“It’s not dirt, and it’s not boring!”
This is Sara Vero’s response to people who don’t understand what she does as a soil scientist.
“Soil is not simple. It’s made up of solids, liquids and gases. It’s full of little tiny pores. Our history is dictated by the soil and our future will be dictated by the soil.”
Sara is obviously very passionate about her work. As part of her post-doctoral research, Sara found herself in Kansas studying prairies. She loved the prairies so much, that she set fire to them.
Well, that was a surprise.
During this research Sara and her team dug holes in the prairies, placed soil monitoring devices at various locations, and then backfilled it all in. The devices are measurable from a small computer.
“And in November, we set fire to the whole thing and monitored it. It was really exciting.”
So how did an Irish lass find herself setting fire to the prairies of Kansas?
“I’ve always been interested in science. My gran is fond of telling the story that when I was five or six I said I was going to be a farmer or a scientist. So I somehow landed right in the middle!” Sara studied animal and crop production for her undergrad, and then for her Masters moved into soil science. After finishing her PhD on soil hydrology, she decided it was time to get some international experience.
“Ireland has excellent environmental science, but it’s a small country so you quite soon get to know all the researchers, even in different fields. If you want to expand your research, find new collaborations and see new things, it’s beneficial to go abroad. Kansas State University has an exceptionally phenomenal reputation in soil science.”
The prairies themselves were also a drawcard. Kansas University is adjacent to the Konza prairie, an expanse of unplowed grassland owned by The Nature Conservancy and Kansas State University.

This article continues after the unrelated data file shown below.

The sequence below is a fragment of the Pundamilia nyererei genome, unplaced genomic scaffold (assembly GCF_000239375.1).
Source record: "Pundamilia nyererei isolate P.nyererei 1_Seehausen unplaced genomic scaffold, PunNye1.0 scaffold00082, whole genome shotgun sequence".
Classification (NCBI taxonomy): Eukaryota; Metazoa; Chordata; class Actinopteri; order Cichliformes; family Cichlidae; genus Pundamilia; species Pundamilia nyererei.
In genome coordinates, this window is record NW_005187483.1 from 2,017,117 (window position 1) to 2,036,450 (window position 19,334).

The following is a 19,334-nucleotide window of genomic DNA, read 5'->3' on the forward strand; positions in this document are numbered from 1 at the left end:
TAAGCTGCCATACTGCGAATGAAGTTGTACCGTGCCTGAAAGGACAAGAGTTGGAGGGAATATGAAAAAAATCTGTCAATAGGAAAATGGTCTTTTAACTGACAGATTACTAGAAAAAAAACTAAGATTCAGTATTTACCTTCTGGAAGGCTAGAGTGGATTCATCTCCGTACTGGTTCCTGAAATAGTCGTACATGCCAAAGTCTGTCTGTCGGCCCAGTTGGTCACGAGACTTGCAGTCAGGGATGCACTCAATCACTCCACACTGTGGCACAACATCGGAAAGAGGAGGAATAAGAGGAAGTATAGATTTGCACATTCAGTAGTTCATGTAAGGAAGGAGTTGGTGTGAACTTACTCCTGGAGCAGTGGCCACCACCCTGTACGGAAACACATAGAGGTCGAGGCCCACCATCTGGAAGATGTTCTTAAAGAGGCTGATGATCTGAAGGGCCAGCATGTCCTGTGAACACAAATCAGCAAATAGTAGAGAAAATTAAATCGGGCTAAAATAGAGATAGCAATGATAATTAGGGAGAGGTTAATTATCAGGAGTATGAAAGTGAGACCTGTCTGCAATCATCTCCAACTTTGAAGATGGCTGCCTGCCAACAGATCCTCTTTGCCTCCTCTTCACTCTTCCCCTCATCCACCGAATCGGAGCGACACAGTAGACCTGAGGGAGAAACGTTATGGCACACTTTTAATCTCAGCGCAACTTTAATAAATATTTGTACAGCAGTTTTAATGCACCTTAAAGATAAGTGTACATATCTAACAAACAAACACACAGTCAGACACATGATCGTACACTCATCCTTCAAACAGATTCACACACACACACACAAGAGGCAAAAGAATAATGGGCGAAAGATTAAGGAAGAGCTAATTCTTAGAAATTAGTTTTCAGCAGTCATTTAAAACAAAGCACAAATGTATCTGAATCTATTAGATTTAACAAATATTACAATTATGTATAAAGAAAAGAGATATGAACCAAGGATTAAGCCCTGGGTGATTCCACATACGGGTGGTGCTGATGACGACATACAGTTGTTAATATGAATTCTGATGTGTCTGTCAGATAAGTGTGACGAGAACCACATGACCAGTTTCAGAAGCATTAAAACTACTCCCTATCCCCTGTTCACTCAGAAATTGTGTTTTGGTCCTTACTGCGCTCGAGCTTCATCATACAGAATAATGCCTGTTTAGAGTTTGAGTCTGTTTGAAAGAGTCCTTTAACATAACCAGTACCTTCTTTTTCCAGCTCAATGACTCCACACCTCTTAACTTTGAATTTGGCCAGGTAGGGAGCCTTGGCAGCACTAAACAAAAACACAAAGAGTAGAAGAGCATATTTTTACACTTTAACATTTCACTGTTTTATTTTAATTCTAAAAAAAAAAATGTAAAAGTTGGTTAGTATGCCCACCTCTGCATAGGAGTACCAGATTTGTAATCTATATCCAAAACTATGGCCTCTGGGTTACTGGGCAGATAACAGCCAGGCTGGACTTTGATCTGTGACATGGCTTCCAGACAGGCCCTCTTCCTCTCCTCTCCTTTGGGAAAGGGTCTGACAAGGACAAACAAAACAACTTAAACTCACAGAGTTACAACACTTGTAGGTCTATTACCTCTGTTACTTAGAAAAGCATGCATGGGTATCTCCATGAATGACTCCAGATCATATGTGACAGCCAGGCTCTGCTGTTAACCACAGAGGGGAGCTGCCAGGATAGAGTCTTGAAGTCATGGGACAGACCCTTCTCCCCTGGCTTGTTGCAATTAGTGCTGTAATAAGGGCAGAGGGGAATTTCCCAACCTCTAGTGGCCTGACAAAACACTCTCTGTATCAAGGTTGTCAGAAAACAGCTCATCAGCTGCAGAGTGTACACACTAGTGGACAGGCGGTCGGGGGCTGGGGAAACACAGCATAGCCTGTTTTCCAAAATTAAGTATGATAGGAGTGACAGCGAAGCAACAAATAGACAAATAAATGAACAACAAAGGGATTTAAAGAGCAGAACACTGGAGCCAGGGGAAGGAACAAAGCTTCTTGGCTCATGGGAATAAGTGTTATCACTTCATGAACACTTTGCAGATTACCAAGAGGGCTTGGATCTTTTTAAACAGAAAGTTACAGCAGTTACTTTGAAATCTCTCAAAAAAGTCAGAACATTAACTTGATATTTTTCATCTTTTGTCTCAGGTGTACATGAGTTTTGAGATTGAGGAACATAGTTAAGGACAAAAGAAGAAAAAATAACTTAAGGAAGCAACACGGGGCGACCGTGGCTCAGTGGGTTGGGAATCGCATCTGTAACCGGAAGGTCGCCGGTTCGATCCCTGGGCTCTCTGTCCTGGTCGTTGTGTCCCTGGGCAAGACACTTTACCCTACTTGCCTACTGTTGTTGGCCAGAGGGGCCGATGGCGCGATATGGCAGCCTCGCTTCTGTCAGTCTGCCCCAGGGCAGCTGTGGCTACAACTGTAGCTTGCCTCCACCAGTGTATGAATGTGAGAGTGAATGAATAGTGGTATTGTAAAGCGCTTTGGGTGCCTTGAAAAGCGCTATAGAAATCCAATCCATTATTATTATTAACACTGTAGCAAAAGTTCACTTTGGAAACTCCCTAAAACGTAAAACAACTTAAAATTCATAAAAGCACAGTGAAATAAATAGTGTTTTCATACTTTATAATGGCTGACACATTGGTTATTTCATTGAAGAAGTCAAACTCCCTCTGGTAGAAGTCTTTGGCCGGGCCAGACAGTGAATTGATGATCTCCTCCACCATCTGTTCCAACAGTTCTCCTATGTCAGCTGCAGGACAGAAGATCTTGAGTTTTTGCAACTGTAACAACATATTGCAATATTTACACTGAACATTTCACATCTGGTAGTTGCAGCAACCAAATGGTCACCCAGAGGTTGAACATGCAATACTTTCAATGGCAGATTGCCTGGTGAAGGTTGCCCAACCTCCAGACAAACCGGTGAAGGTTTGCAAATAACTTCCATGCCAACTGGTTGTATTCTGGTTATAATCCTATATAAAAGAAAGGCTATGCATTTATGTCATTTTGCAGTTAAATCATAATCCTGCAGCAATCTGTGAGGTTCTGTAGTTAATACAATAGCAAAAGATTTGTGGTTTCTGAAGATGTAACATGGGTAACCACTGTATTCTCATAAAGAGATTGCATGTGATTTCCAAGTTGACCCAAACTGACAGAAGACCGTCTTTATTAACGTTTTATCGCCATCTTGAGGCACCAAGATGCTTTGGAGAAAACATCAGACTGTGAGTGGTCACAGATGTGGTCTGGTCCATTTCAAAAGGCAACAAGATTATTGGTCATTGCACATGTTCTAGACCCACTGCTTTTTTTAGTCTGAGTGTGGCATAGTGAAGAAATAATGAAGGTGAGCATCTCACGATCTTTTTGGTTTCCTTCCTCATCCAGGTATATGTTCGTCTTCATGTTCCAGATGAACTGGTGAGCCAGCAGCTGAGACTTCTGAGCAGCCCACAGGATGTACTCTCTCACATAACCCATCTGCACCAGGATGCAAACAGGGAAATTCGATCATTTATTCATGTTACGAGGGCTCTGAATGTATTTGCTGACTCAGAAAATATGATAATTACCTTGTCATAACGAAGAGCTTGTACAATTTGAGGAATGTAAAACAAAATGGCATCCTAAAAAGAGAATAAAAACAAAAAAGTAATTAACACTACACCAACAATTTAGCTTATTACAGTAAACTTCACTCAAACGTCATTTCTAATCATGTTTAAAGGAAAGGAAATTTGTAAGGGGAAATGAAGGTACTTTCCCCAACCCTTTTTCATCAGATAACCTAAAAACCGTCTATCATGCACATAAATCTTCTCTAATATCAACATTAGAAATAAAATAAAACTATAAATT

“I’d never seen a prairie before, and I’d certainly never seen one on fire. So it was an exciting adventure. So that’s how I wound up here.”
I confess to Sara that I don’t actually know what a prairie is, or why it’s important. They are, essentially, grassland ecosystems.
“They are a huge source of biodiversity,” Sara says. Prairies can tell us a lot about carbon and nutrient cycling, which is obviously different to intensely managed landscapes. But Sara is also keen to point out their cultural element.
“People forget the important cultural aspect of soil. The prairie supported people. They lived off the land. You can look at landscapes and soils forensically and learn about the culture there.”
As she says, it’s not just dirt, and it’s certainly not boring.
A photo posted by Sara (@konzasoils) on
Back home in Ireland, Sara’s Masters saw her driving around in wet fields. Rain is important for agriculture, but it can also lead to soil compaction which can impede root development and increase water runoff. Sara would drive around in different conditions to see how squashed the soil got and how quickly it recovers. Using this research, Teagasc, the Agriculture and Food Development Agency, developed a tool to allow farmers to assess whether it was safe to work the land or to wait.